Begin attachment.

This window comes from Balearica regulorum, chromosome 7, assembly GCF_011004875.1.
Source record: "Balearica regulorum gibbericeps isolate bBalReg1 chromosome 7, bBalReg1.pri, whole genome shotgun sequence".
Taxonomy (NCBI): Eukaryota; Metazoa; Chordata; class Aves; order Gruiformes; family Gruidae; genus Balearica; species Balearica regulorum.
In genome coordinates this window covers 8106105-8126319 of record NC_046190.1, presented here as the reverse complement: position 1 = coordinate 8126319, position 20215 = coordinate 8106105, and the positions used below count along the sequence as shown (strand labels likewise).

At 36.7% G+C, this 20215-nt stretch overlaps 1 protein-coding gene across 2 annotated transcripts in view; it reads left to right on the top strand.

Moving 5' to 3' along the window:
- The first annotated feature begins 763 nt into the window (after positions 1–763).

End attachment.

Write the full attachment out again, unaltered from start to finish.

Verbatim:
This window comes from Balearica regulorum, chromosome 7, assembly GCF_011004875.1.
Source record: "Balearica regulorum gibbericeps isolate bBalReg1 chromosome 7, bBalReg1.pri, whole genome shotgun sequence".
Taxonomy (NCBI): Eukaryota; Metazoa; Chordata; class Aves; order Gruiformes; family Gruidae; genus Balearica; species Balearica regulorum.
In genome coordinates this window covers 8106105-8126319 of record NC_046190.1, presented here as the reverse complement: position 1 = coordinate 8126319, position 20215 = coordinate 8106105, and the positions used below count along the sequence as shown (strand labels likewise).

At 36.7% G+C, this 20215-nt stretch overlaps 1 protein-coding gene across 2 annotated transcripts in view; it reads left to right on the top strand.

Moving 5' to 3' along the window:
- The first annotated feature begins 763 nt into the window (after positions 1–763).